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Originally trained as a sculptor, Brazilian artist Vik Muniz produces visually dynamic works that are both playful and provocative. Many of his projects involve recreating well-known images or artworks with unexpected materials, such as thread, dust, and chocolate syrup, which he then photographs. At once easily recognizable and yet puzzling, Muniz's virtuosic imitations are designed not to fool the eye but to question our normal viewing habits. In other words, the artist invites viewers to decipher his illusions, to recognize not only the images he reproduces but also the processes by which he reproduces them. Muniz, therefore, does more than simply appropriate imagery from popular culture and art history; he reveals new and compelling relationships between subject matter, material, and production.

From his Pictures of Soil series, Bowl, 1998, is a canny melding of sculpture, drawing, and photography. To create the work Muniz first placed common potting soil mixed with small rocks, twigs, and leaves on top of a light box—a backlit box with a translucent surface normally used by photographers to view negatives. Then, by carefully removing some of the dirt with a small vacuum and thereby revealing the illuminated surface of the light box, he expertly "carved" out the shape of a bowl. Although the bowl appears to be a three dimensional object, perhaps reminiscent of an archaeological find, it is in fact an illusion formed wholly by emitted light. Muniz completed the piece by photographing the composition. The final photographic print is not only a document of his ephemeral creation, but also an exquisite visual pun that challenges the mechanics of perception. A gift of Heather and Tony Podesta, Bowl is the first photograph by Muniz to be acquired by the National Gallery and is an important addition to the growing collection of contemporary photography.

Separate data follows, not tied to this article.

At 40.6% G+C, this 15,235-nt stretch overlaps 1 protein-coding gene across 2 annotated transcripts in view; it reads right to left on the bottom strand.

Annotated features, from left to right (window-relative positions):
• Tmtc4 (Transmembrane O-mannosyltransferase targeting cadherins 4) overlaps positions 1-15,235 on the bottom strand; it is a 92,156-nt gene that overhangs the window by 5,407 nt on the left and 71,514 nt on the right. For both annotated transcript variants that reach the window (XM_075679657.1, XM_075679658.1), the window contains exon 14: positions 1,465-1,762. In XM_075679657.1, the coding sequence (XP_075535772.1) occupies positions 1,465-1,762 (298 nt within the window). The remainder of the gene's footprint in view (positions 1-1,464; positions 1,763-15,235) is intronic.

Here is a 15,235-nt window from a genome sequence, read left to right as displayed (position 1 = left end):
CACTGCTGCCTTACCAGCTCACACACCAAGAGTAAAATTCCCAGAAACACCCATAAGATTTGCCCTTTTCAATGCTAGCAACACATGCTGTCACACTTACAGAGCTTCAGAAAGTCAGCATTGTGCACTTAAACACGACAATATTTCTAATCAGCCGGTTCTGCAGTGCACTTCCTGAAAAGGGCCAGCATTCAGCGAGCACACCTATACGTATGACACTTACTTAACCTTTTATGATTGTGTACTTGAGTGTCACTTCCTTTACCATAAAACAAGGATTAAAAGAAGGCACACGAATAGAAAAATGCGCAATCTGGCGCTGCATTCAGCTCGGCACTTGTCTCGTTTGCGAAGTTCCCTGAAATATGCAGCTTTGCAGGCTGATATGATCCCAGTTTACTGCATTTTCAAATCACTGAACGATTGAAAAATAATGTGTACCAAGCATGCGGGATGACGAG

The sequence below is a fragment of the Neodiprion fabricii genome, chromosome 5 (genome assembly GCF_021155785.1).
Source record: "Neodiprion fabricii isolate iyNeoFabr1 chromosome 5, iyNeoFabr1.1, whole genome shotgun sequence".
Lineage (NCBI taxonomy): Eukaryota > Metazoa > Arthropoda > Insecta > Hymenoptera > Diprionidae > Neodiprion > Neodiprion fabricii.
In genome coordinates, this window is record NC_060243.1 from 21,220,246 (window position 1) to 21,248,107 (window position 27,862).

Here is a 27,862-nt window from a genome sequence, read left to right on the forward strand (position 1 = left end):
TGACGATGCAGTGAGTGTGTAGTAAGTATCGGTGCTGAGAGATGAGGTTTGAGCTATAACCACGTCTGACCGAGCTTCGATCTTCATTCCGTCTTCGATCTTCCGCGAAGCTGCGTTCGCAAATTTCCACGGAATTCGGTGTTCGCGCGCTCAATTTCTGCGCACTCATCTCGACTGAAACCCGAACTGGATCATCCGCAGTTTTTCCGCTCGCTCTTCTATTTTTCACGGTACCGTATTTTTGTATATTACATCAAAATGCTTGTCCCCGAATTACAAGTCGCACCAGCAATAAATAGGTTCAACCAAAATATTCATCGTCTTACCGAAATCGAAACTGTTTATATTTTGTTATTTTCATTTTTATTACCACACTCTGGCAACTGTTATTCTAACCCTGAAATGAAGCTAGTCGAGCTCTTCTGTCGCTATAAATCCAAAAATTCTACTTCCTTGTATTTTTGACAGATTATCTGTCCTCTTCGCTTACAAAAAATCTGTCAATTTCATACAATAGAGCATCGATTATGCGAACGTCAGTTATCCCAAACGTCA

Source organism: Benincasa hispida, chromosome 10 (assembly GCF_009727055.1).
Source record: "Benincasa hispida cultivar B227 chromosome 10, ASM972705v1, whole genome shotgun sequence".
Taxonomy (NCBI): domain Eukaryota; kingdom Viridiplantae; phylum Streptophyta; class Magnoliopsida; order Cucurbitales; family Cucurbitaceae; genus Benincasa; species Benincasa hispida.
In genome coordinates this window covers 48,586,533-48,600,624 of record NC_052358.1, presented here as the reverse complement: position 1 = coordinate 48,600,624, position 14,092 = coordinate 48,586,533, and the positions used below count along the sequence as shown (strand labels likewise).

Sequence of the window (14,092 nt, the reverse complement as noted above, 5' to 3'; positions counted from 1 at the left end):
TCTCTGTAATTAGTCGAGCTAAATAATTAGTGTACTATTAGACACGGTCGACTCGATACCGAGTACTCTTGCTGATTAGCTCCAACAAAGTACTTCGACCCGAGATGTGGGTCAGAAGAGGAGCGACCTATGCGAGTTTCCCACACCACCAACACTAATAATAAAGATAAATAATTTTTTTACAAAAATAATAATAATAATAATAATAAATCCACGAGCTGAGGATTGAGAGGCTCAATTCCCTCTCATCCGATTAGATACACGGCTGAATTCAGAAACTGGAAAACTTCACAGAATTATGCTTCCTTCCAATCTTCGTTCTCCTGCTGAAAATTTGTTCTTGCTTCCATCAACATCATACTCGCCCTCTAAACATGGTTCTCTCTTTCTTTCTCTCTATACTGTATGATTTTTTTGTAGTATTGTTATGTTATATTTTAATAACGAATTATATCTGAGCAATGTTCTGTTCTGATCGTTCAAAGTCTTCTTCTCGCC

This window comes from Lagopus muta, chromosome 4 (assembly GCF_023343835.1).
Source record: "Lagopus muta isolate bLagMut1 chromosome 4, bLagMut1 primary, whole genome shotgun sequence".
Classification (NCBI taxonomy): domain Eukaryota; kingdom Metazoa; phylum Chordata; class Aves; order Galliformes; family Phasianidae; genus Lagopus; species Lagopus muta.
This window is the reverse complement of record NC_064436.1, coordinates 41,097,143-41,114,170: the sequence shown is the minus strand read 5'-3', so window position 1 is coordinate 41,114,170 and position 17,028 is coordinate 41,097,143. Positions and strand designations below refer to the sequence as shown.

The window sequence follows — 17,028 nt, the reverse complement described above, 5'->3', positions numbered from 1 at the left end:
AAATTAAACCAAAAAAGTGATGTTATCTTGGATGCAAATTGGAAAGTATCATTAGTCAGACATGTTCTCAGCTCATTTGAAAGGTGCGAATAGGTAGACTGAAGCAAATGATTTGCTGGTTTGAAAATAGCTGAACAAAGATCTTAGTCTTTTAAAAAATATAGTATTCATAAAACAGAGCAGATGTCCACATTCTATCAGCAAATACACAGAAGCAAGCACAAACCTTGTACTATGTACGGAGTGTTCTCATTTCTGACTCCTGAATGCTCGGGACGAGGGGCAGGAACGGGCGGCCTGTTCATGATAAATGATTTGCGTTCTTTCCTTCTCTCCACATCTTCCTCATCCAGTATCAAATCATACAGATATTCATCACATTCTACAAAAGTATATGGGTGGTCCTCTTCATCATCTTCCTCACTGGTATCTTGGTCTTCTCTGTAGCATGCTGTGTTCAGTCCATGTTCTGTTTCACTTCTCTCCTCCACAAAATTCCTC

on verso, signed by artist, across top in graphite: Bowl AP 2/3 Vik Muniz 1998


Heather and Tony Podesta, Washington, DC; gift to NGA, 2009.